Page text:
(Okay, so technically “airship” is a blimp, not a plane, but I was on a roll with the “-ships” and couldn’t help myself.)
A couple of weeks ago, I had to say goodbye to a very dear friend of mine. I am not a big fan of change in general. I am an especially not-big-fan of change when it means shipping my friend and roommate of almost five years to the other side of the planet — literally — with no clear idea of when I get to see her again.
Of course, this was a day we had anticipated for a long time. International migration is not exactly something that happens on the spur of the moment. For years, it was that unpleasant necessity that loomed on the horizon — an unpleasant necessity I preferred to mostly not think about. However, in the last months, when the countdown to my friend’s departure was much more urgent, I found myself thinking about it a lot. I only had close access to this person for a short time. How could I maximize the time and connection we had together before it was time to say goodbye?
The last week or two was as crazy as one might expect right before an international move. No thanks to my beloved country’s beaurocracy, the craziness was actually ramped up far more than it needed to be (but that’s another story entirely). The days flew by far too quickly, and before I knew it, I found myself sitting in the airport, about to say goodbye for the last time in what could be a very long time.
Later that morning, as I was sitting in my room (in the house my roommate no longer lived in), I was a proper mess of Kleenex and emotions. The reality of the situation was setting in, and I didn’t like it. As I thought over the past few weeks and days, one thought kept haunting me — and it wasn’t what I would have expected.
I wasn’t concerned with how the goodbye party had gone. I wasn’t grieving about our fun hangout time that never happened because of the drama of the beaurocratic red tape. I didn’t regret conversations that we had, or didn’t have. I wasn’t cursing the expiration of her visa. I wasn’t mourning about things we wouldn’t get to do. I wasn’t trying to figure out how long it would be until I could see her again.
The thought that kept surfacing amidst the grief was: Was I a good friend?
In those last months, when so much was going on and the load was so heavy, was I the kind of friend who actually served and blessed her? Was I there for her like I could have (and should have) been? Though the technology exists to stay in touch, and though we will continue being friends, there is a unique way I could be a friend to her in our time shared in the same house. Did I make the most of that opportunity?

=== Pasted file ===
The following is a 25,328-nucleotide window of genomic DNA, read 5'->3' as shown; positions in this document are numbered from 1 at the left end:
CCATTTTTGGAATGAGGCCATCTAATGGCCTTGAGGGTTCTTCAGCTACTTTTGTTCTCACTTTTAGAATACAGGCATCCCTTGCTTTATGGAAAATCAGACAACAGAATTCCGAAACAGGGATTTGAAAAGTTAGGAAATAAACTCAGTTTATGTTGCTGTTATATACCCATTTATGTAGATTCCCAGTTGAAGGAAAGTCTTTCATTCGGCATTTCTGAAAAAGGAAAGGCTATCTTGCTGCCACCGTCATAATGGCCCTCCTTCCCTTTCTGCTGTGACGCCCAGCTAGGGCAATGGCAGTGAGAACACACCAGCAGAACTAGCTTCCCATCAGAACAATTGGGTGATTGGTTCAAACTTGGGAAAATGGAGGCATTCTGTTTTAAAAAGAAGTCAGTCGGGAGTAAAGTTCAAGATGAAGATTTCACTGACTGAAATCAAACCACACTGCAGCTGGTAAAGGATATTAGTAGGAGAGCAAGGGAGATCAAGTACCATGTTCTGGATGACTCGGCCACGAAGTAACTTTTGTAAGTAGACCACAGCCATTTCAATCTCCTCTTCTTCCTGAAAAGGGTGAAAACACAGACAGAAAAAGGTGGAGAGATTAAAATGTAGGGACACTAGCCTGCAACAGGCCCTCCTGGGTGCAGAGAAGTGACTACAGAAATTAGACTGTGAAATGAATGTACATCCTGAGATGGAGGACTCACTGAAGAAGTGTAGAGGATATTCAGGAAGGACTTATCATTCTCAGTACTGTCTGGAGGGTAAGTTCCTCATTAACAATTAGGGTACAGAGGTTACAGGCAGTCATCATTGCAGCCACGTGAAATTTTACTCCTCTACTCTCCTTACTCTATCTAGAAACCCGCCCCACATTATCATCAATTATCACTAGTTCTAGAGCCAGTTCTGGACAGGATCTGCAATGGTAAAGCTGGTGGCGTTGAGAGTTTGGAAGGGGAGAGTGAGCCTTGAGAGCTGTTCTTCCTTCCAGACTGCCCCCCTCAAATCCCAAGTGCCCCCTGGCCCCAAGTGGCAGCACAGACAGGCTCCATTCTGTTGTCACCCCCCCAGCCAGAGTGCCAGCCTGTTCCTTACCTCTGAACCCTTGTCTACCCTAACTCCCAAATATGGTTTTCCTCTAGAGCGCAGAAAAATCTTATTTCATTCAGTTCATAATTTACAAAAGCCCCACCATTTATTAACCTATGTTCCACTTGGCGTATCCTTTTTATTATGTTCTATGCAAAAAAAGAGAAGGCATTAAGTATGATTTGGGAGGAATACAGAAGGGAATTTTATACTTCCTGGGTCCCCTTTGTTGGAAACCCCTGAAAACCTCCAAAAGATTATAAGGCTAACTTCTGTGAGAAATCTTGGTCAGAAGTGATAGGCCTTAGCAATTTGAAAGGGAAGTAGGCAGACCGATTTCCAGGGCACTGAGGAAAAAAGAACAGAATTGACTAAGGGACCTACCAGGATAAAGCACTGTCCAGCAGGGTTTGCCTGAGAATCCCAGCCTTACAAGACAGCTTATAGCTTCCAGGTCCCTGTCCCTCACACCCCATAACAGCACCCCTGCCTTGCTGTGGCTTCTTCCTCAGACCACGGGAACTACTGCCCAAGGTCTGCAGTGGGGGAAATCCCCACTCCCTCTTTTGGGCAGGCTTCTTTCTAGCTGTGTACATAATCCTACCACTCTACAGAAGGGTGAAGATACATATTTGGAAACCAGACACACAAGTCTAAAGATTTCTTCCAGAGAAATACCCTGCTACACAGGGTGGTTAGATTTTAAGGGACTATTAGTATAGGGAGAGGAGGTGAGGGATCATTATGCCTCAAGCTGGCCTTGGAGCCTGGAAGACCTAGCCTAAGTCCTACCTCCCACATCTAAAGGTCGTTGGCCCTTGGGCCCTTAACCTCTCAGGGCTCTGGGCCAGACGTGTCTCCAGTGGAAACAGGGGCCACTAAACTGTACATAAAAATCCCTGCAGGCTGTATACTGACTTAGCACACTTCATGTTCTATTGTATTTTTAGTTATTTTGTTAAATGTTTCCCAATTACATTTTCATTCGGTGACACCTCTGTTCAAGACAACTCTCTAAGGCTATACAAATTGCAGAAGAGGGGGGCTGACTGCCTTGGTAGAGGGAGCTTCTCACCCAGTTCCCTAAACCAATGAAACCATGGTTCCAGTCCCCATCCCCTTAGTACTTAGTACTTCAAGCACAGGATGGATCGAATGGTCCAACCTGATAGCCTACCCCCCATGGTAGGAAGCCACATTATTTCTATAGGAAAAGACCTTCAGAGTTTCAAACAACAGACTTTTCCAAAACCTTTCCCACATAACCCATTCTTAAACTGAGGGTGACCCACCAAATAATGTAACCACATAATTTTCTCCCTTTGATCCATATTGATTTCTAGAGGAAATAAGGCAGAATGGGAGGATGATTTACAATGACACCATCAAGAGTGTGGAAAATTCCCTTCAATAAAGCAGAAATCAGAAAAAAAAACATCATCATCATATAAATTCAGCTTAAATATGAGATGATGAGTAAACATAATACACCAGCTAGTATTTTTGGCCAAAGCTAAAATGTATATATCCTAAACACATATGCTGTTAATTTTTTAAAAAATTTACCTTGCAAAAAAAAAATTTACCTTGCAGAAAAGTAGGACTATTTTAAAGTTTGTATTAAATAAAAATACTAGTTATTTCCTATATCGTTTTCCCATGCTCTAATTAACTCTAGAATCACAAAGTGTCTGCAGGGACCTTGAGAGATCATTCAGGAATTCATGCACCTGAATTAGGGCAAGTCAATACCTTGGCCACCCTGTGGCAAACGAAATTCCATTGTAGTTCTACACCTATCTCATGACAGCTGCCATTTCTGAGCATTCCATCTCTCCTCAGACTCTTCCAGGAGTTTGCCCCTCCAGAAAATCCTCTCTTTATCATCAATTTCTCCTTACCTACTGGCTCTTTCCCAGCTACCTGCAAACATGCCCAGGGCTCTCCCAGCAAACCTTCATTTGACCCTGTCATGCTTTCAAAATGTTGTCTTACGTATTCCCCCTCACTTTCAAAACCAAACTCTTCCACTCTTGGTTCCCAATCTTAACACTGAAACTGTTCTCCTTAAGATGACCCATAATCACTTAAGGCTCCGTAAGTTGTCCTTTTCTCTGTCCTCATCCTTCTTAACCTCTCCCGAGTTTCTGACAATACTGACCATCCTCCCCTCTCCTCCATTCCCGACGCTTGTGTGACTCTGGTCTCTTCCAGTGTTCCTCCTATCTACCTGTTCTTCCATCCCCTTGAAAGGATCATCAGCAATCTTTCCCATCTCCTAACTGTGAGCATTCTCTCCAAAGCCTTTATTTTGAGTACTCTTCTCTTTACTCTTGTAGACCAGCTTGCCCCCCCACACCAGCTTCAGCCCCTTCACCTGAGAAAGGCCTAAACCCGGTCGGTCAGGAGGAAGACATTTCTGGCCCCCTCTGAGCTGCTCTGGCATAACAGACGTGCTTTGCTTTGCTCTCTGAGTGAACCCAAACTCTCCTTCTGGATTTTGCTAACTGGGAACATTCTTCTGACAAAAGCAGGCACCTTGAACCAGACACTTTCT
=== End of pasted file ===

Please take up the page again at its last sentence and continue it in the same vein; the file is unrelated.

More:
My point in writing this post is not to try and answer that question. Neither am I simply airing my emotions to the random void of the internet. The reason I’m writing about it at all is because that morning — and over the next few days as I grappled with this life change — I began to feel this same question weighing upon my heart towards a somewhat different end.
I was really struck by how this life, on this side of eternity, is incredibly brief. For real. I don’t care how slowly it feels like time is moving; all we have to do is compare it to the millions and millions of unending years we will live in the age to come, and suddenly my little lifetime feels pretty puny. It’s no wonder the biblical authors favored terms such as “vapor”, “grass”, and “a passing shadow” to describe even the longest, fullest-lived life on this side.
Whether my life in this age ends by me leaving my body to go be with Christ (2Cor 5:8), or by finding my body transformed as I meet Him when He comes back to the earth to dwell with me forever (1Thes 4:17; 1Cor 15:51-52; Rev 21:3), my natural life is on a timetable. My days are numbered and recorded in God’s book already (Psalm 139:16). My life in this age will end. It’s a fact. It’s that event on the distant horizon that I know is coming, but I don’t generally think about too much.
When my perspective gets adjusted, though, I realize that day is not so distant after all — even if it doesn’t come for another hundred years.
I like how Mike Bickle often refers to this life as a “seventy-year internship”. It’s a short-term time of training where we learn to love God and serve Him in humility. The conditions of our internship, with all its blessings, challenges, and limitations, set us up to learn to love our Lord and live for Him as no other preparation could. It’s His sheer grace and mercy towards us that sets us in this place. It’s His wisdom to lead us in this way. It’s His kindness to give us each new day as another opportunity to choose love, humility, and righteousness, giving us chance after chance to be great in His Kingdom forever.
But when it is all said and done, the question is going to be much the same: Was I a good friend to Jesus? In this age, when so many people blaspheme and curse His name, was I a steadfast voice of genuine adoration and worship? In this age, when so many people try to cast off His cords, did I love His ways and delight in His Word? In this age, when so many people neither have time nor interest in Him, did I take the time to tarry with Him for a while — to sit at His feet and hear His heart? In this life, when I have the option to choose, did I give Him my whole heart, soul, mind, and strength in extravagant love? Did I minister to His heart? Did I let Him minister to mine?
I don’t want to wait until the last day to ask that question. I want to ask now, and ask daily, how I can be a good friend to the One who is closer than a brother to me. I want to ask now, and ask daily, how I can lay down my life for the One who gave it all up for me.
Though I will be with Him for all eternity, there are some things I can only give Him in this seventy-year internship. I don’t want to waste a single day of it on lesser pursuits. I want to be consumed and in constant pursuit of being a friend of God.